And, in truth, those nuances were few and far between — in both tests. Just over an hour into the perfume’s development, the base notes come to the foreground as frankincense and oud emerge as the dominant duo. However, neither note is very rich or deep. There is still a heavy sprinkling of cardamom, but the rose note has receded somewhat to the background. Occasionally, it will pop up and become more noticeable, then vanish, then come back to take over the whole scent for about five minutes, then retreat…. and so on. The animalic musk makes a brief appearance around the 90 minute mark, but quickly decides to throw in the towel completely. So, those simple, repeated notes with their varying fluctuations are really the sum total of Musk Oud. The citrus notes had departed long ago; ditto for the cedar; and there was never any geranium or davana to begin with. As for the rum and patchouli, both are essentially undetectable in any distinctive, individual way, except in helping to create that liqueured base to the rose.

After a brief period of time as an oud fragrance with tablespoon of cardamom, a teaspoon of rose, and a pinch of smoke, Musk Oud turns into a simple, more abstract, woody fragrance. There are subtle flecks of oud and cardamom with just a light whisper of jammy rose, but the whole thing feels quite muted and is extremely hard to detect given the nonexistent sillage. Then, Musk Oud dies entirely, having lasted no more than 3.5 hours with my usual dose and 4.25 hours with my larger one. Neither number is very impressive.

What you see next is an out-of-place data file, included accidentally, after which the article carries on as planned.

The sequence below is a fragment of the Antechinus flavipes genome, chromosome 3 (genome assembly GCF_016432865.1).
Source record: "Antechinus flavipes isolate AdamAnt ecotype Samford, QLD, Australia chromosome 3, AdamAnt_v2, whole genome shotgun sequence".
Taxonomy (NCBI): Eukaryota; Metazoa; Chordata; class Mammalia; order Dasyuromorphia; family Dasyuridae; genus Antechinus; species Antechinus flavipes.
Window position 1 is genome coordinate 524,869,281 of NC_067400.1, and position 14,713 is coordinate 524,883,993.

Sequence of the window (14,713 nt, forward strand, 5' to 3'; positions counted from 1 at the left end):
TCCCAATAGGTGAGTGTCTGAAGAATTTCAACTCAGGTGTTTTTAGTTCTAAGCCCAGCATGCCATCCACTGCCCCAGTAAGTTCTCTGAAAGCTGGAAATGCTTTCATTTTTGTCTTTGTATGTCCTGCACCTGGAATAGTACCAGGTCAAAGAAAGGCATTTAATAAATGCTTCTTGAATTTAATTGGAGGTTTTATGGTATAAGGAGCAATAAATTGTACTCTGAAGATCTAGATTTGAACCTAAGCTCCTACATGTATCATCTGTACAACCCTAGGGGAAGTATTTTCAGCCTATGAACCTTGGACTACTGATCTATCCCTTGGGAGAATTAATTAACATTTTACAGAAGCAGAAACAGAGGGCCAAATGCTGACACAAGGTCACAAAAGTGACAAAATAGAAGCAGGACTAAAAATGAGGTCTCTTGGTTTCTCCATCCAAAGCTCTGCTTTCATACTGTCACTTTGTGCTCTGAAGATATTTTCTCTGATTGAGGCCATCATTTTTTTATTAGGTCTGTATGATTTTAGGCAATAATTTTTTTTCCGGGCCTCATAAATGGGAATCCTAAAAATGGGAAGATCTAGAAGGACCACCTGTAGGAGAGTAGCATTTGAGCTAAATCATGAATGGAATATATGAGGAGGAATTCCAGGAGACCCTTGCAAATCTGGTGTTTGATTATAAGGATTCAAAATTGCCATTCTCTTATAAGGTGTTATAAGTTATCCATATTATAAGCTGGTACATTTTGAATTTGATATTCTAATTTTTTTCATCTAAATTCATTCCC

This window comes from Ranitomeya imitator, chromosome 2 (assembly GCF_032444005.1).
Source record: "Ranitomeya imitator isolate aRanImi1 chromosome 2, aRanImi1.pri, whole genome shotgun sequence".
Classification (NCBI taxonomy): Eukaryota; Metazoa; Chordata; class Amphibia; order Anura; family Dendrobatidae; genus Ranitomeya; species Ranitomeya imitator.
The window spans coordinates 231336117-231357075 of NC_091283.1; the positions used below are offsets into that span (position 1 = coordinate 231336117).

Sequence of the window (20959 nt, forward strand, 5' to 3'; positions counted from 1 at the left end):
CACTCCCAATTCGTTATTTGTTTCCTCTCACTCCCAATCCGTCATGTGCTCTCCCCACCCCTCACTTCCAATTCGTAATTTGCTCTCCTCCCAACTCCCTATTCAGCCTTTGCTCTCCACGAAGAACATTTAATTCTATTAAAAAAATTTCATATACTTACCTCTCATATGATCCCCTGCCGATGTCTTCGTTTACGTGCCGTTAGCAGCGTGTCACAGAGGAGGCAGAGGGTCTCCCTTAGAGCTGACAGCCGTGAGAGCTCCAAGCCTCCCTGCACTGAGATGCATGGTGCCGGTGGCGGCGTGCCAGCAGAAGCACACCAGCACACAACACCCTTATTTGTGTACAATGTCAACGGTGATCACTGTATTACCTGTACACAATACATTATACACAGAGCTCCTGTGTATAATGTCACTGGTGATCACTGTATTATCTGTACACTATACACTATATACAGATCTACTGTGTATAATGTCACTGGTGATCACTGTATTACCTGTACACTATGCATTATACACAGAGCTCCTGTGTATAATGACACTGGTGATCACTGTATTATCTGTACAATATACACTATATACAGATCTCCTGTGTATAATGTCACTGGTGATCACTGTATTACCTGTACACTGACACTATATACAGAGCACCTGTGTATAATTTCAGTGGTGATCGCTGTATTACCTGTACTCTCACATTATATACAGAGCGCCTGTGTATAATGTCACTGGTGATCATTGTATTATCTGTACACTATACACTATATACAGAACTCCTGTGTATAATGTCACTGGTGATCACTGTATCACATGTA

I had been curious to what extent Alberto Morillas’ co-creation of the fabulous M7 might have influenced the smell of another spicy agarwood fragrance. The answer is none at all. With the exception of the citrus, cardamom and oud, the two fragrances have no familial olfactory resemblance at all. To my surprise, it is a wholly unexpected perfume house which comes to mind: Guerlain. Kilian’s Musk Oud really evokes early parts of Guerlain‘s Rose Nacrée du Désert from Les Déserts d’Orient Collection. The first hour of Rose Nacrée has the exact same sort of rich, darkly liqueured, jammy, beefy rose infused with cardamom that dominates Musk Oud. Of course, the two perfumes eventually part ways, with the Guerlain turning into an overly syrupy, sugared, almost gourmand fragrance, while the Kilian turns into frankincense and oud. I’m sure there are even more cardamom-rose fragrances out there that resemble Musk Oud (especially from Montale) because, the truth of the matter is, it’s not a very inventive fragrance. It smells great for what it is, but it treads some well-worn ground.